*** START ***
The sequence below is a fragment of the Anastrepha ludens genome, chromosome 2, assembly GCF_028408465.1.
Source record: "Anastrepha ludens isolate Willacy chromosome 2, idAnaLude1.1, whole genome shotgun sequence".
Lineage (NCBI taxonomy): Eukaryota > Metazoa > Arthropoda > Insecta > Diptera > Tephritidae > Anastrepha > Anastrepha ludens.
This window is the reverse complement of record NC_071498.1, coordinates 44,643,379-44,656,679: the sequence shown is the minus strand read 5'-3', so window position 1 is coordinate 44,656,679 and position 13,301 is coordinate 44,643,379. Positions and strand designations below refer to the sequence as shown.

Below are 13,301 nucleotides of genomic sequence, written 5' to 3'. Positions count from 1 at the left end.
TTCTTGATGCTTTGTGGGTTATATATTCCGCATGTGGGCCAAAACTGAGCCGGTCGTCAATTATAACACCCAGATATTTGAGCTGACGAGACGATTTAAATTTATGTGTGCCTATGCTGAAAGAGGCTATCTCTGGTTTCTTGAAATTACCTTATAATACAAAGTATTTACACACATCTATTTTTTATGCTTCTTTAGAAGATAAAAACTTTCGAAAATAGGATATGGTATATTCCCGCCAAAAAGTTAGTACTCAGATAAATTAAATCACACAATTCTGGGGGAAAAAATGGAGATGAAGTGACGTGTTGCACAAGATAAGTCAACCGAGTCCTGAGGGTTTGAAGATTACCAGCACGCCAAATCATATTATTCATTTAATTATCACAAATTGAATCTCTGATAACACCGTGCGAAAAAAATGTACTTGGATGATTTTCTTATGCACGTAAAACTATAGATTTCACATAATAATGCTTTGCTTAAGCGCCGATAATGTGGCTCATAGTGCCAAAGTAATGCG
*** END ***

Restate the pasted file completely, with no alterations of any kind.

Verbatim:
The sequence below is a fragment of the Anastrepha ludens genome, chromosome 2, assembly GCF_028408465.1.
Source record: "Anastrepha ludens isolate Willacy chromosome 2, idAnaLude1.1, whole genome shotgun sequence".
Lineage (NCBI taxonomy): Eukaryota > Metazoa > Arthropoda > Insecta > Diptera > Tephritidae > Anastrepha > Anastrepha ludens.
This window is the reverse complement of record NC_071498.1, coordinates 44,643,379-44,656,679: the sequence shown is the minus strand read 5'-3', so window position 1 is coordinate 44,656,679 and position 13,301 is coordinate 44,643,379. Positions and strand designations below refer to the sequence as shown.

Below are 13,301 nucleotides of genomic sequence, written 5' to 3'. Positions count from 1 at the left end.
TTCTTGATGCTTTGTGGGTTATATATTCCGCATGTGGGCCAAAACTGAGCCGGTCGTCAATTATAACACCCAGATATTTGAGCTGACGAGACGATTTAAATTTATGTGTGCCTATGCTGAAAGAGGCTATCTCTGGTTTCTTGAAATTACCTTATAATACAAAGTATTTACACACATCTATTTTTTATGCTTCTTTAGAAGATAAAAACTTTCGAAAATAGGATATGGTATATTCCCGCCAAAAAGTTAGTACTCAGATAAATTAAATCACACAATTCTGGGGGAAAAAATGGAGATGAAGTGACGTGTTGCACAAGATAAGTCAACCGAGTCCTGAGGGTTTGAAGATTACCAGCACGCCAAATCATATTATTCATTTAATTATCACAAATTGAATCTCTGATAACACCGTGCGAAAAAAATGTACTTGGATGATTTTCTTATGCACGTAAAACTATAGATTTCACATAATAATGCTTTGCTTAAGCGCCGATAATGTGGCTCATAGTGCCAAAGTAATGCG